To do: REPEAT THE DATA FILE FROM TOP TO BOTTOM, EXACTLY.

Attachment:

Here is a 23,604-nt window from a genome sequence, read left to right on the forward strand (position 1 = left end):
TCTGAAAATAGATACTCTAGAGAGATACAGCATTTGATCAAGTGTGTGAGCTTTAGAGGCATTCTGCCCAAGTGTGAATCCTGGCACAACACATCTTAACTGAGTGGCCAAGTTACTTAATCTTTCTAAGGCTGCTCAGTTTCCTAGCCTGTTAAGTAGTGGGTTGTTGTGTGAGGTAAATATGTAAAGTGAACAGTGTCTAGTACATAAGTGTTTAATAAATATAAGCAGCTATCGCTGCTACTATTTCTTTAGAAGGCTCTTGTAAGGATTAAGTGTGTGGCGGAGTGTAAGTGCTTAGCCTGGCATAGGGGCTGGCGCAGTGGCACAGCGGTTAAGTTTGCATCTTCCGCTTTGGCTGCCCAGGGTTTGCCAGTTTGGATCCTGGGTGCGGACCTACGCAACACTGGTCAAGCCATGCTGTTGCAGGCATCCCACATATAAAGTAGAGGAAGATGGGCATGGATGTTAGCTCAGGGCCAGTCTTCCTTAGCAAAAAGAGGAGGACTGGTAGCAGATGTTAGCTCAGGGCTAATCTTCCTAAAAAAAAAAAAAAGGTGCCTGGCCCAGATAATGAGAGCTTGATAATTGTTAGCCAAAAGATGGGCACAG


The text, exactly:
Here is a 23,604-nt window from a genome sequence, read left to right on the forward strand (position 1 = left end):
TCTGAAAATAGATACTCTAGAGAGATACAGCATTTGATCAAGTGTGTGAGCTTTAGAGGCATTCTGCCCAAGTGTGAATCCTGGCACAACACATCTTAACTGAGTGGCCAAGTTACTTAATCTTTCTAAGGCTGCTCAGTTTCCTAGCCTGTTAAGTAGTGGGTTGTTGTGTGAGGTAAATATGTAAAGTGAACAGTGTCTAGTACATAAGTGTTTAATAAATATAAGCAGCTATCGCTGCTACTATTTCTTTAGAAGGCTCTTGTAAGGATTAAGTGTGTGGCGGAGTGTAAGTGCTTAGCCTGGCATAGGGGCTGGCGCAGTGGCACAGCGGTTAAGTTTGCATCTTCCGCTTTGGCTGCCCAGGGTTTGCCAGTTTGGATCCTGGGTGCGGACCTACGCAACACTGGTCAAGCCATGCTGTTGCAGGCATCCCACATATAAAGTAGAGGAAGATGGGCATGGATGTTAGCTCAGGGCCAGTCTTCCTTAGCAAAAAGAGGAGGACTGGTAGCAGATGTTAGCTCAGGGCTAATCTTCCTAAAAAAAAAAAAAAGGTGCCTGGCCCAGATAATGAGAGCTTGATAATTGTTAGCCAAAAGATGGGCACAG